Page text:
When debt restructuring is needed, the magnitude of debt relief required will vary from country to country depending on their debt levels relative to their capacity to repay. Countries in a less difficult situation, which can continue to service their debts through sound policies and financing, don’t need to resort to debt restructuring. Creditors would not be willing to provide debt reductions to such countries in any case; at most they would agree to reschedule debt payments falling due to ease liquidity pressures arising from the crisis. In fact, extending debt reduction to these countries could be counterproductive, as it could undermine their ability to access new financing. So, debt reduction must be targeted to those LICs that really need this treatment to enable them to return to sustainable growth.
Does debt restructuring need to extend beyond LICs?
Yes. Many emerging market economies are also at significant risk of debt distress and since the onset of the pandemic a few have announced their intention to seek debt restructurings. Argentina and Ecuador, for example, have already concluded debt restructurings, while for others debt restructurings remain a work in progress, such as for Lebanon. And more countries may end up in a similar situation. The Fund stands ready to support these countries in a similar manner providing financing and supporting their efforts for debt restructuring when this is needed.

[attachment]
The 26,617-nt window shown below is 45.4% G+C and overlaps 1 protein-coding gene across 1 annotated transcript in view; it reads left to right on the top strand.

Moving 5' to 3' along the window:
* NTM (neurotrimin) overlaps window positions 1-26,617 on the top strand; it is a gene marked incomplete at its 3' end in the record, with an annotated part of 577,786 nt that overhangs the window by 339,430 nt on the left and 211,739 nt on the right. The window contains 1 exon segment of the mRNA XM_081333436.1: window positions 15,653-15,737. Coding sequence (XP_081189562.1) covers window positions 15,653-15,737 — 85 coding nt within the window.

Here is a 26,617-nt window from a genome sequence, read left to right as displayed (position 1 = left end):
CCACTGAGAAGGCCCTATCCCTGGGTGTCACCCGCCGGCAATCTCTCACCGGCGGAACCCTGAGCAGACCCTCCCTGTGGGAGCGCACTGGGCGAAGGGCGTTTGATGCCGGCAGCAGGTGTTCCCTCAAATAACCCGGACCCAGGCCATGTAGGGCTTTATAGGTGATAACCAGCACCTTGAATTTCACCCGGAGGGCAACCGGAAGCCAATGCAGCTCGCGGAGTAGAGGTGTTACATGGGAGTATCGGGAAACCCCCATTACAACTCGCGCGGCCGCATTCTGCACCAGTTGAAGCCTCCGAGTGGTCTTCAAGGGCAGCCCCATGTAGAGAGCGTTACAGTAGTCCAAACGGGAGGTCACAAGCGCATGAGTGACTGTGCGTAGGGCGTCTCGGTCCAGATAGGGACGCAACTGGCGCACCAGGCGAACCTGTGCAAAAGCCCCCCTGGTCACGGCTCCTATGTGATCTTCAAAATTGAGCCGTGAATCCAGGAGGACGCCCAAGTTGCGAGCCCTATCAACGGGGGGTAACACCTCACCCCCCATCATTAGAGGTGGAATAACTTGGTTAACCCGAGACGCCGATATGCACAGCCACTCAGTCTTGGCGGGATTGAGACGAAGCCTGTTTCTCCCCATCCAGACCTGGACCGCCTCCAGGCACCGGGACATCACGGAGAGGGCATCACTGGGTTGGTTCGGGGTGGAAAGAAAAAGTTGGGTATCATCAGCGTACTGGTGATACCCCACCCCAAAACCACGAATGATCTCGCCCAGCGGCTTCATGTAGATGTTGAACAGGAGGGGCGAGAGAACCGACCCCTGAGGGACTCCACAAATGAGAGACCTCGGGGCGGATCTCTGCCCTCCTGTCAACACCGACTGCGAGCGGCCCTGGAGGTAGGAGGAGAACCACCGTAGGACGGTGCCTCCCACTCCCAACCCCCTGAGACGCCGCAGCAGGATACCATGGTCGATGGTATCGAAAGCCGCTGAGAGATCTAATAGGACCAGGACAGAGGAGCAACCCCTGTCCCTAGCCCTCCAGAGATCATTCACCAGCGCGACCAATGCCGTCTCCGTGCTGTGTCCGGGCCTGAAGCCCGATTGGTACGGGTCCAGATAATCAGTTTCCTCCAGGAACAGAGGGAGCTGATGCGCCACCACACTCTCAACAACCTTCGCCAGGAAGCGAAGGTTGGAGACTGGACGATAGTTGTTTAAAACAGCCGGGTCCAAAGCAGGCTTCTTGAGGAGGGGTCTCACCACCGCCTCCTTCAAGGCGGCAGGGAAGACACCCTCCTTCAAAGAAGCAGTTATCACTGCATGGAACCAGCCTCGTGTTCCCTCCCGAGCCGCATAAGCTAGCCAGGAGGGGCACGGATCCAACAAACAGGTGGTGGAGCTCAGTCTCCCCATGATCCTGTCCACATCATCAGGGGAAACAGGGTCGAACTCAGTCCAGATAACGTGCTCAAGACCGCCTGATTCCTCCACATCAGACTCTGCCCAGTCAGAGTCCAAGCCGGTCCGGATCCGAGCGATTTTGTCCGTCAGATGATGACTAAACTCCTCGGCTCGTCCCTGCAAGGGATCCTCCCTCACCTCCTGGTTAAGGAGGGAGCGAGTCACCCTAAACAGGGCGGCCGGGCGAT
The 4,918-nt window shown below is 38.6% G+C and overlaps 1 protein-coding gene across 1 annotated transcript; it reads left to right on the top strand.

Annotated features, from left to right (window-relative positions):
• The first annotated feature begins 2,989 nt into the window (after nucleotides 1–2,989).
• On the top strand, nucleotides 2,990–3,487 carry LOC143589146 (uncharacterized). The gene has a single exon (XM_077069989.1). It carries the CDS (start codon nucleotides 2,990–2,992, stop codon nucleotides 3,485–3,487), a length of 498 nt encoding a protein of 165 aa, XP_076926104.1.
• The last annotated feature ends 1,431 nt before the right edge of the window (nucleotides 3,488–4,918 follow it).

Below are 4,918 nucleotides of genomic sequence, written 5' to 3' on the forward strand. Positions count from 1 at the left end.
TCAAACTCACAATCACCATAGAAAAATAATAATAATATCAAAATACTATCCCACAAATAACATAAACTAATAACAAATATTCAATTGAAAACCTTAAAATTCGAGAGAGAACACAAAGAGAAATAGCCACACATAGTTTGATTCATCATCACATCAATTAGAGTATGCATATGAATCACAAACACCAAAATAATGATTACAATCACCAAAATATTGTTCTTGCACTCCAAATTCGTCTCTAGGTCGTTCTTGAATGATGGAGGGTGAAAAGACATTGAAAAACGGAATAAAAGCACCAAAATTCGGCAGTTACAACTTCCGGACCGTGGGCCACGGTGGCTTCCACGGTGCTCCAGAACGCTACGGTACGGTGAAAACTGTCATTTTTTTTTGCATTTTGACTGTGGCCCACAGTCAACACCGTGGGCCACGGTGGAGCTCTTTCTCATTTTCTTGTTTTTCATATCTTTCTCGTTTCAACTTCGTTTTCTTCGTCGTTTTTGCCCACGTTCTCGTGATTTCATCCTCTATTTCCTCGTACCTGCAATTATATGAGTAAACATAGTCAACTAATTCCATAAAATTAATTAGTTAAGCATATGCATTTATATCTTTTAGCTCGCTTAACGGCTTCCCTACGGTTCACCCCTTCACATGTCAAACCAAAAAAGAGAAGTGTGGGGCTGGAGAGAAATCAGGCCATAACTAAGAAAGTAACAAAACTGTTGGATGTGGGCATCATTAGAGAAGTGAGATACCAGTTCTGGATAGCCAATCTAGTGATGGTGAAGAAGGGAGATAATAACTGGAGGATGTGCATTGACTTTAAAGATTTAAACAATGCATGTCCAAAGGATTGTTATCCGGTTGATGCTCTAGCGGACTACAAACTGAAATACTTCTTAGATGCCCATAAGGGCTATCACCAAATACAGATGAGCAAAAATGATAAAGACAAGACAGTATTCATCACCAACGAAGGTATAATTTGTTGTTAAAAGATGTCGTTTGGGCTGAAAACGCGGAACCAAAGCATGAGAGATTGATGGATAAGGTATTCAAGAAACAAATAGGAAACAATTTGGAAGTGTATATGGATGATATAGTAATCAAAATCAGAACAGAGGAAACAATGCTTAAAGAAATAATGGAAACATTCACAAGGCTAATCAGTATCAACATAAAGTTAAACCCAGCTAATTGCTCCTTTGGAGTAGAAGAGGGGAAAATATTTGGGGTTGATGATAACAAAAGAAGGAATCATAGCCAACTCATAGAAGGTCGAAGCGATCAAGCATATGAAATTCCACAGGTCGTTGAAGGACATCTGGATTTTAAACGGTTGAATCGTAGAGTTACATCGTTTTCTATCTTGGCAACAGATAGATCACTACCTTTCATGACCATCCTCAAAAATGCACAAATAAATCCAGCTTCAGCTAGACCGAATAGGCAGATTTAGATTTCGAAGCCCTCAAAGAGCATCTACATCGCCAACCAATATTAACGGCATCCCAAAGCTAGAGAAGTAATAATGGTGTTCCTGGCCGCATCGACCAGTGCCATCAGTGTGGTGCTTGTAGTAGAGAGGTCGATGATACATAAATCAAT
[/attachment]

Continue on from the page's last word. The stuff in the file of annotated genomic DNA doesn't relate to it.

What is the role of the private sector creditors in addressing debt vulnerabilities in LICs?
As LICs develop, financing provided from the private sector gradually becomes more important and can play an important role in financing critical investments. That is how it should be. This also means that the private sector creditors can and should play multiple roles in addressing debt vulnerabilities by participating in debt restructurings, providing new financing and contributing to improved debt transparency.